Bell's patent has been contested over and over again, and more than one claimant for the honour and reward of being the original inventor of the telephone have appeared. The most interesting case was that of Signor Antonio Meucci, an Italian emigrant, who produced a mass of evidence to show that in 1849, while in Havanna, Cuba, he experimented with the view of transmitting speech by the electric current. He continued his researches in 1852-3, and subsequently at Staten Island, U.S.; and in 1860 deputed a friend visiting Europe to interest people in his invention. In 1871 he filed a caveat in the United States Patent Office, and tried to get Mr. Grant, President of the New York District Telegraph Company, to give the apparatus a trial. Ill health and poverty, consequent on an injury due to an explosion on board the Staten Island ferry boat Westfield, retarded his experiments, and prevented him from completing his patent. Meucci's experimental apparatus was exhibited at the Philadelphia Exhibition of 1884, and attracted much attention. But the evidence he adduces in support of his early claims is that of persons ignorant of electrical science, and the model shown was not complete. In the caveat of 1871 he says 'I employ the well known conducting effect of continuous metallic conductors as a medium for sound, and increase the effect by electrically insulating both the conductor and the parties who are communicating. It forms a speaking telegraph without the necessity of any hollow tube.' In connection with the telephone he used an electric alarm.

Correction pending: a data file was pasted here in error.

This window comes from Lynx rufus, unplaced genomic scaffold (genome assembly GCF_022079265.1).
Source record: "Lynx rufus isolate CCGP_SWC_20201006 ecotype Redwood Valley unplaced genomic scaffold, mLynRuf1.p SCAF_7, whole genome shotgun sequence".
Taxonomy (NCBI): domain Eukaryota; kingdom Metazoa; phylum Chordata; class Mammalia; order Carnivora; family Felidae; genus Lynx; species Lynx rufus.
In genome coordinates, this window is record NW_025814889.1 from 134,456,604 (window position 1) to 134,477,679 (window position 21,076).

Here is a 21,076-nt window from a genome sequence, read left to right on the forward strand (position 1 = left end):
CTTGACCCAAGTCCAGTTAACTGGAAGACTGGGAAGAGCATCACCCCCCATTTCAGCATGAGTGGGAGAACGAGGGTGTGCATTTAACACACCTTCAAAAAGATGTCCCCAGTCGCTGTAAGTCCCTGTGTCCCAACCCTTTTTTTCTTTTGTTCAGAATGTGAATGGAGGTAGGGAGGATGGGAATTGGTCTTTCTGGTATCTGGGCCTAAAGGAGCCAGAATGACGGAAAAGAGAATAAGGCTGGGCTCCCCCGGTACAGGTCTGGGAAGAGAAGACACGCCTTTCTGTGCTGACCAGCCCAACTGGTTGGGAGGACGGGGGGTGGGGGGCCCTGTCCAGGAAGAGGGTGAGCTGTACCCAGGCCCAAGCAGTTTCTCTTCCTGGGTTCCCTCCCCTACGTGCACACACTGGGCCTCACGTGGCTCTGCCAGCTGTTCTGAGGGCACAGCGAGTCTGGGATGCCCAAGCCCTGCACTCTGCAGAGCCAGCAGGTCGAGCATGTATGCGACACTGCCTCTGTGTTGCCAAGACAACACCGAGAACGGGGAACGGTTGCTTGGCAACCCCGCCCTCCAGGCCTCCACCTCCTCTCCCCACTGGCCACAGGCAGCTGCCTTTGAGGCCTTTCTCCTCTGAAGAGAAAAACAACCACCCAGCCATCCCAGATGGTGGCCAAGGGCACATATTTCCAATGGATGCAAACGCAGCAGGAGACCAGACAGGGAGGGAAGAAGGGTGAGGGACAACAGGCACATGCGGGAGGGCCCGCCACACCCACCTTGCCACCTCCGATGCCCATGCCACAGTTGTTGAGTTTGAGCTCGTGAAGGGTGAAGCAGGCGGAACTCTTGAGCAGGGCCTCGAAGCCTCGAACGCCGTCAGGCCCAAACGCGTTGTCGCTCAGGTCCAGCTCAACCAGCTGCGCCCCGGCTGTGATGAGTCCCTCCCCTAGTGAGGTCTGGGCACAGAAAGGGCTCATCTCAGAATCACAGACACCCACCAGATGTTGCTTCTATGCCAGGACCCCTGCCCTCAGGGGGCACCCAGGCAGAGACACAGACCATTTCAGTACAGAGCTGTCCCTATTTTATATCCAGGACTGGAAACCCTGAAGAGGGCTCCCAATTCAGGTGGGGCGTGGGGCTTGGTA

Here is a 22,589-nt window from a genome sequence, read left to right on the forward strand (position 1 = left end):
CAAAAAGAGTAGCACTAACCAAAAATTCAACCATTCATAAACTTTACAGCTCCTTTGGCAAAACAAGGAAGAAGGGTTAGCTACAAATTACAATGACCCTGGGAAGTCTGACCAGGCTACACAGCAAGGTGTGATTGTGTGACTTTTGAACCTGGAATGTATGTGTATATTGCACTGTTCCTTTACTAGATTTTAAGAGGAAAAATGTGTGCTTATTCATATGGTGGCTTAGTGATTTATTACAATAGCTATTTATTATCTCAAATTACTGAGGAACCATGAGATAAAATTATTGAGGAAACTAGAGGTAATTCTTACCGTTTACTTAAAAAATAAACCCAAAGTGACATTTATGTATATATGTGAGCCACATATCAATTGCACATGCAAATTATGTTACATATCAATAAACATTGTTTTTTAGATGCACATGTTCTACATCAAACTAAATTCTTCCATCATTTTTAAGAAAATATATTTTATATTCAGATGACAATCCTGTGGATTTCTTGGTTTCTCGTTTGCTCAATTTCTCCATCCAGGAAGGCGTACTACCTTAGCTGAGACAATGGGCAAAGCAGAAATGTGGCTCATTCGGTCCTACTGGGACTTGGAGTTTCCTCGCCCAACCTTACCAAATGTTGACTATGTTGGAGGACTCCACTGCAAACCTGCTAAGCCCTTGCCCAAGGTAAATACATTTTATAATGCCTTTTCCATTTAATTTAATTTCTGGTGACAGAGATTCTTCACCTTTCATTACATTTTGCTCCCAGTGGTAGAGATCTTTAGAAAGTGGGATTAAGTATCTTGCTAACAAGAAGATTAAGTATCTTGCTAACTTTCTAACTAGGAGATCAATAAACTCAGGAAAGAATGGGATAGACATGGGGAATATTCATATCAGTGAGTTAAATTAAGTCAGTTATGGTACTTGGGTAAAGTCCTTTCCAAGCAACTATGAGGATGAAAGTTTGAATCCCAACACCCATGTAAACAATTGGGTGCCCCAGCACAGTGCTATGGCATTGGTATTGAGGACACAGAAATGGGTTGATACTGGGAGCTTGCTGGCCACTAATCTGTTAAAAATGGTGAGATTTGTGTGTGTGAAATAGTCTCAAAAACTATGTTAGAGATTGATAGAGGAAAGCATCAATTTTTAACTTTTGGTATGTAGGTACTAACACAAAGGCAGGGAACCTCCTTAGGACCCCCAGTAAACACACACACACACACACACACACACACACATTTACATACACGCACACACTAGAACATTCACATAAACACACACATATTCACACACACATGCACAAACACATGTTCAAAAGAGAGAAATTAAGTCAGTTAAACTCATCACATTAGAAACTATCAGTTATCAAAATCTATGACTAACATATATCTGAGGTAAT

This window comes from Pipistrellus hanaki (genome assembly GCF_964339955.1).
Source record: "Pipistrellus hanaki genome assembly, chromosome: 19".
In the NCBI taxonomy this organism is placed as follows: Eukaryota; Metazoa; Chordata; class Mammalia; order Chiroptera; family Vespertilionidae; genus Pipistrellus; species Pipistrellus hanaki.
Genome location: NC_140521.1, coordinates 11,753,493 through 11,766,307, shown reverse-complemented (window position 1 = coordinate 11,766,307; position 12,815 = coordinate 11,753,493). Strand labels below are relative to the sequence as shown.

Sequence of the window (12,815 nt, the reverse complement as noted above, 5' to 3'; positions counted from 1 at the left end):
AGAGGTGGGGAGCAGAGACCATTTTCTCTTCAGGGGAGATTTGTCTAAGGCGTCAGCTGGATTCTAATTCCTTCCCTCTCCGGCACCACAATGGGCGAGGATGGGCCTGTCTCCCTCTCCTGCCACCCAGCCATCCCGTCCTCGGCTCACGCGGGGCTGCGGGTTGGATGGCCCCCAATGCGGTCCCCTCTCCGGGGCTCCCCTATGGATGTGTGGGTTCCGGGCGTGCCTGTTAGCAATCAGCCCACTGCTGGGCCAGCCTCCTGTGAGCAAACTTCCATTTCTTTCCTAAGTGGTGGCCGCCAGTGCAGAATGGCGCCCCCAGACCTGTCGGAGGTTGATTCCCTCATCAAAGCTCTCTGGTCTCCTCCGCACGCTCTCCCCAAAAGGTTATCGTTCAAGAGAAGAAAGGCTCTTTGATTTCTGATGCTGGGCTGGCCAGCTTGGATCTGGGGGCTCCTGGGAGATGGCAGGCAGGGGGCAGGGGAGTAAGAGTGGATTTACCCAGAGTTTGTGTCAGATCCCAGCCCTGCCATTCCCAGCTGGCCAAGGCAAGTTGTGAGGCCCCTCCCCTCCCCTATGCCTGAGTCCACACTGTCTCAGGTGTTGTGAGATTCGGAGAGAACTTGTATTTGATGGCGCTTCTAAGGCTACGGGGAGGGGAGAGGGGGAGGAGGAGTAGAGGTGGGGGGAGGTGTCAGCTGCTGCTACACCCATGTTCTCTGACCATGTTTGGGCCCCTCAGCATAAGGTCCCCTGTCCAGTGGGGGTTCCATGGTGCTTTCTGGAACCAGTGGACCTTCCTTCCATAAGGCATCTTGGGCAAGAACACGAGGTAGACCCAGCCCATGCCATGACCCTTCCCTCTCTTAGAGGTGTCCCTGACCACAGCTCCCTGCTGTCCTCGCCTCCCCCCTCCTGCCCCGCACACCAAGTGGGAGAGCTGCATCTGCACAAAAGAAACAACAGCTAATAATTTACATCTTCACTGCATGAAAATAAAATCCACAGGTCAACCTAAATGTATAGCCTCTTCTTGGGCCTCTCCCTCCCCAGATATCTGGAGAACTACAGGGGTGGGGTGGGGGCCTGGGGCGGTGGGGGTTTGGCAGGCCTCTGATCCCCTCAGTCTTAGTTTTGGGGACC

Bell Telephone Company
Bell and others formed the Bell Telephone Company in July, 1877. In 1879 it merged with the New England Telephone Company forming the National Bell Telephone Company. In 1880 they formed the American Bell Telephone Company, and in 1885 American Telephone and Telegraph Company (AT&T), which in 1899 became the overall holding company for all the Bell ventures, and remains active today.